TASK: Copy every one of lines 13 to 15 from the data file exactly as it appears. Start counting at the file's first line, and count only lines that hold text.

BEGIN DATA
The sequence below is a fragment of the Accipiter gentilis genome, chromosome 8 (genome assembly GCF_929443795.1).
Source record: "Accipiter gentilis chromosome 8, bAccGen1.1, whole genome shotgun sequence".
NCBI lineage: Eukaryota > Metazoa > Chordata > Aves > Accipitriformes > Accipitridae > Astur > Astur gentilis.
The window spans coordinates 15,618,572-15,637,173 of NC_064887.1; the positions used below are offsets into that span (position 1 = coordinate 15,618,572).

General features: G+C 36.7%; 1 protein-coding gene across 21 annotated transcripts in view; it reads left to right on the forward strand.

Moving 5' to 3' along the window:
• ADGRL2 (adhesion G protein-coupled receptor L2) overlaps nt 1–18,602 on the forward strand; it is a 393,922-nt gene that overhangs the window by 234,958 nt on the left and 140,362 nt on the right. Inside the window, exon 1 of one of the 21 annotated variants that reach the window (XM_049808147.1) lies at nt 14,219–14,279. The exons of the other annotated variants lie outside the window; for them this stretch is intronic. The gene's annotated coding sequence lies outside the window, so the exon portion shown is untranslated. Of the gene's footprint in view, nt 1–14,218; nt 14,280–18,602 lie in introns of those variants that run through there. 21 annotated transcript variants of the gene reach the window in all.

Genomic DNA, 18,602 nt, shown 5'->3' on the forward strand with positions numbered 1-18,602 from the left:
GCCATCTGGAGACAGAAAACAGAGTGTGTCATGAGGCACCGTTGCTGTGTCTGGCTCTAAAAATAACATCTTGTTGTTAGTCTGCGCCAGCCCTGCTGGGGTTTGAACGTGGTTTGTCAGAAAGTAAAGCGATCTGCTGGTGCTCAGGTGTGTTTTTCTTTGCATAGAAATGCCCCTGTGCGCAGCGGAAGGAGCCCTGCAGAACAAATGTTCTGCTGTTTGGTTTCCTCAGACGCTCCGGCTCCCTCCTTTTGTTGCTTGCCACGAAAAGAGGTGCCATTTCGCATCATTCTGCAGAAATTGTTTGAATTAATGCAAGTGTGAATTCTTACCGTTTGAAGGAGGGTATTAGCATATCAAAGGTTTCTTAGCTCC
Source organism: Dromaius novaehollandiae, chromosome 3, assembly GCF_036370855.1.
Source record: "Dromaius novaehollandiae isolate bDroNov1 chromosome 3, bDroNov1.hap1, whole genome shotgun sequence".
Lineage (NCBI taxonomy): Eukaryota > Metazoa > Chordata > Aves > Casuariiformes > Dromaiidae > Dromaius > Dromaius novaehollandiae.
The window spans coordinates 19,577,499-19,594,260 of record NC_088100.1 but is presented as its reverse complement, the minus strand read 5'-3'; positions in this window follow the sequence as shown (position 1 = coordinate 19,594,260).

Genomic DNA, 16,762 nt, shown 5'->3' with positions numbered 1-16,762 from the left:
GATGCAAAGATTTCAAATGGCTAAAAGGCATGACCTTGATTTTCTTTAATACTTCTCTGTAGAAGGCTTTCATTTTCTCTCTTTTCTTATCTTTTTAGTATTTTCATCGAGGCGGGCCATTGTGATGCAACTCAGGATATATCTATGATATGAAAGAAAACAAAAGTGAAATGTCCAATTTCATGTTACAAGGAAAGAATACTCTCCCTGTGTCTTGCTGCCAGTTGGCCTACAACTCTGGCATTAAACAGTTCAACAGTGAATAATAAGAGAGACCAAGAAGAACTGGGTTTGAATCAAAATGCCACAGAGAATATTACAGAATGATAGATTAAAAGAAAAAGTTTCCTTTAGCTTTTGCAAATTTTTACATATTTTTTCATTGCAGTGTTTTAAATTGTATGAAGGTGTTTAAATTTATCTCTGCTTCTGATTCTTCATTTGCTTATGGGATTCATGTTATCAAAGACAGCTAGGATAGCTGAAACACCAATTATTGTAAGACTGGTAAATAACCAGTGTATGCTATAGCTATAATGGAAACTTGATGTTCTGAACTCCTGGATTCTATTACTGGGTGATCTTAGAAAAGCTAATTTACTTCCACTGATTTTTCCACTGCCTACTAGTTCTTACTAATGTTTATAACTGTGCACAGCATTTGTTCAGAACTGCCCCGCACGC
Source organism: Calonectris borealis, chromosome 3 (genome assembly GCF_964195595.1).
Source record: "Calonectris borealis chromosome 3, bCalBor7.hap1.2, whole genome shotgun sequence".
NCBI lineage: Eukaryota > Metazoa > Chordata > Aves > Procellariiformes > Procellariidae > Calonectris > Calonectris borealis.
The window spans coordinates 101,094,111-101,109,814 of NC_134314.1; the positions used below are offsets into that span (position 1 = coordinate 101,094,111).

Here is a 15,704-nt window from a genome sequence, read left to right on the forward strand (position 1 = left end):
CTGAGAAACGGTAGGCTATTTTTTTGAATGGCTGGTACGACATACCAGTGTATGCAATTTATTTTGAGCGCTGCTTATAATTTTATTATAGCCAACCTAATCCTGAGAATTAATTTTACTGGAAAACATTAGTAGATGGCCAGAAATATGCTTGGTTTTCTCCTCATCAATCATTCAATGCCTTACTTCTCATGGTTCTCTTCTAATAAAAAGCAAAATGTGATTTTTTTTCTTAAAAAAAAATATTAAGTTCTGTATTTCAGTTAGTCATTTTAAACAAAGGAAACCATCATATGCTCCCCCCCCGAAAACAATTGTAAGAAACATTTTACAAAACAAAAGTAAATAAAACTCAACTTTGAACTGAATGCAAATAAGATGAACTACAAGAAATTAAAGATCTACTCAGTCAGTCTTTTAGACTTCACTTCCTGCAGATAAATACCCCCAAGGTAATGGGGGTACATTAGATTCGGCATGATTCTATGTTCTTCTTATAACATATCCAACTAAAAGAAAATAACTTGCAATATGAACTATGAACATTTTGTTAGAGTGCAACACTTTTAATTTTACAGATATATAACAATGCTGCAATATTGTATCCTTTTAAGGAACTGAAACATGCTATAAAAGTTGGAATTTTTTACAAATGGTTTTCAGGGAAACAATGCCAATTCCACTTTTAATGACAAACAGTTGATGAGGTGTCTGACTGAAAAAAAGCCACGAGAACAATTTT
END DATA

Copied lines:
The window spans coordinates 19,577,499-19,594,260 of record NC_088100.1 but is presented as its reverse complement, the minus strand read 5'-3'; positions in this window follow the sequence as shown (position 1 = coordinate 19,594,260).

Genomic DNA, 16,762 nt, shown 5'->3' with positions numbered 1-16,762 from the left:
GATGCAAAGATTTCAAATGGCTAAAAGGCATGACCTTGATTTTCTTTAATACTTCTCTGTAGAAGGCTTTCATTTTCTCTCTTTTCTTATCTTTTTAGTATTTTCATCGAGGCGGGCCATTGTGATGCAACTCAGGATATATCTATGATATGAAAGAAAACAAAAGTGAAATGTCCAATTTCATGTTACAAGGAAAGAATACTCTCCCTGTGTCTTGCTGCCAGTTGGCCTACAACTCTGGCATTAAACAGTTCAACAGTGAATAATAAGAGAGACCAAGAAGAACTGGGTTTGAATCAAAATGCCACAGAGAATATTACAGAATGATAGATTAAAAGAAAAAGTTTCCTTTAGCTTTTGCAAATTTTTACATATTTTTTCATTGCAGTGTTTTAAATTGTATGAAGGTGTTTAAATTTATCTCTGCTTCTGATTCTTCATTTGCTTATGGGATTCATGTTATCAAAGACAGCTAGGATAGCTGAAACACCAATTATTGTAAGACTGGTAAATAACCAGTGTATGCTATAGCTATAATGGAAACTTGATGTTCTGAACTCCTGGATTCTATTACTGGGTGATCTTAGAAAAGCTAATTTACTTCCACTGATTTTTCCACTGCCTACTAGTTCTTACTAATGTTTATAACTGTGCACAGCATTTGTTCAGAACTGCCCCGCACGC